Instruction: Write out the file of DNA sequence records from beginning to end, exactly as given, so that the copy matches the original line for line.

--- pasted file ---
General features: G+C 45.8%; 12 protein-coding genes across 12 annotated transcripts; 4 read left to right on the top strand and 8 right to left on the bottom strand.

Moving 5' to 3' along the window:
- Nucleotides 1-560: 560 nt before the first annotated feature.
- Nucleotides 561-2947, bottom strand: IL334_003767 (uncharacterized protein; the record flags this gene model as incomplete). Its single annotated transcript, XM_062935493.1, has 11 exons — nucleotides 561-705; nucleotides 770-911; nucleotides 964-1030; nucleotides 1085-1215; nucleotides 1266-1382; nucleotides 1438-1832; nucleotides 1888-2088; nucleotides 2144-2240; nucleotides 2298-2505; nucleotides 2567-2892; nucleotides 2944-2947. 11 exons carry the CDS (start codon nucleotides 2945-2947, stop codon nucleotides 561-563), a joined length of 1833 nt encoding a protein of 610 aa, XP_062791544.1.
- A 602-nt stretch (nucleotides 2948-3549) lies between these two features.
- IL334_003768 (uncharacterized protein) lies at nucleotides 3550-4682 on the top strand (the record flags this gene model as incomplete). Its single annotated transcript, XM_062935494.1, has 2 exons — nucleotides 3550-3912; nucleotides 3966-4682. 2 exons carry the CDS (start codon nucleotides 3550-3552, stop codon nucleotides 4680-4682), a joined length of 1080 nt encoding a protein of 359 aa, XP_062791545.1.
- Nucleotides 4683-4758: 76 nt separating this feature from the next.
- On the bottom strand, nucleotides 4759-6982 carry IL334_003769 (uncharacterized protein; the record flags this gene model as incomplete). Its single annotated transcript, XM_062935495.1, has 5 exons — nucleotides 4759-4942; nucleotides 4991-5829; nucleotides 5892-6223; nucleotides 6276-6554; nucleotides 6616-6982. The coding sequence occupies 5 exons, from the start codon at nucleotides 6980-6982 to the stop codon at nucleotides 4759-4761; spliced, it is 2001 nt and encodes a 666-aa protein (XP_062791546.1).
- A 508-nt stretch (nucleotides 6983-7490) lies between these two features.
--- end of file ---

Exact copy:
General features: G+C 45.8%; 12 protein-coding genes across 12 annotated transcripts; 4 read left to right on the top strand and 8 right to left on the bottom strand.

Moving 5' to 3' along the window:
- Nucleotides 1-560: 560 nt before the first annotated feature.
- Nucleotides 561-2947, bottom strand: IL334_003767 (uncharacterized protein; the record flags this gene model as incomplete). Its single annotated transcript, XM_062935493.1, has 11 exons — nucleotides 561-705; nucleotides 770-911; nucleotides 964-1030; nucleotides 1085-1215; nucleotides 1266-1382; nucleotides 1438-1832; nucleotides 1888-2088; nucleotides 2144-2240; nucleotides 2298-2505; nucleotides 2567-2892; nucleotides 2944-2947. 11 exons carry the CDS (start codon nucleotides 2945-2947, stop codon nucleotides 561-563), a joined length of 1833 nt encoding a protein of 610 aa, XP_062791544.1.
- A 602-nt stretch (nucleotides 2948-3549) lies between these two features.
- IL334_003768 (uncharacterized protein) lies at nucleotides 3550-4682 on the top strand (the record flags this gene model as incomplete). Its single annotated transcript, XM_062935494.1, has 2 exons — nucleotides 3550-3912; nucleotides 3966-4682. 2 exons carry the CDS (start codon nucleotides 3550-3552, stop codon nucleotides 4680-4682), a joined length of 1080 nt encoding a protein of 359 aa, XP_062791545.1.
- Nucleotides 4683-4758: 76 nt separating this feature from the next.
- On the bottom strand, nucleotides 4759-6982 carry IL334_003769 (uncharacterized protein; the record flags this gene model as incomplete). Its single annotated transcript, XM_062935495.1, has 5 exons — nucleotides 4759-4942; nucleotides 4991-5829; nucleotides 5892-6223; nucleotides 6276-6554; nucleotides 6616-6982. The coding sequence occupies 5 exons, from the start codon at nucleotides 6980-6982 to the stop codon at nucleotides 4759-4761; spliced, it is 2001 nt and encodes a 666-aa protein (XP_062791546.1).
- A 508-nt stretch (nucleotides 6983-7490) lies between these two features.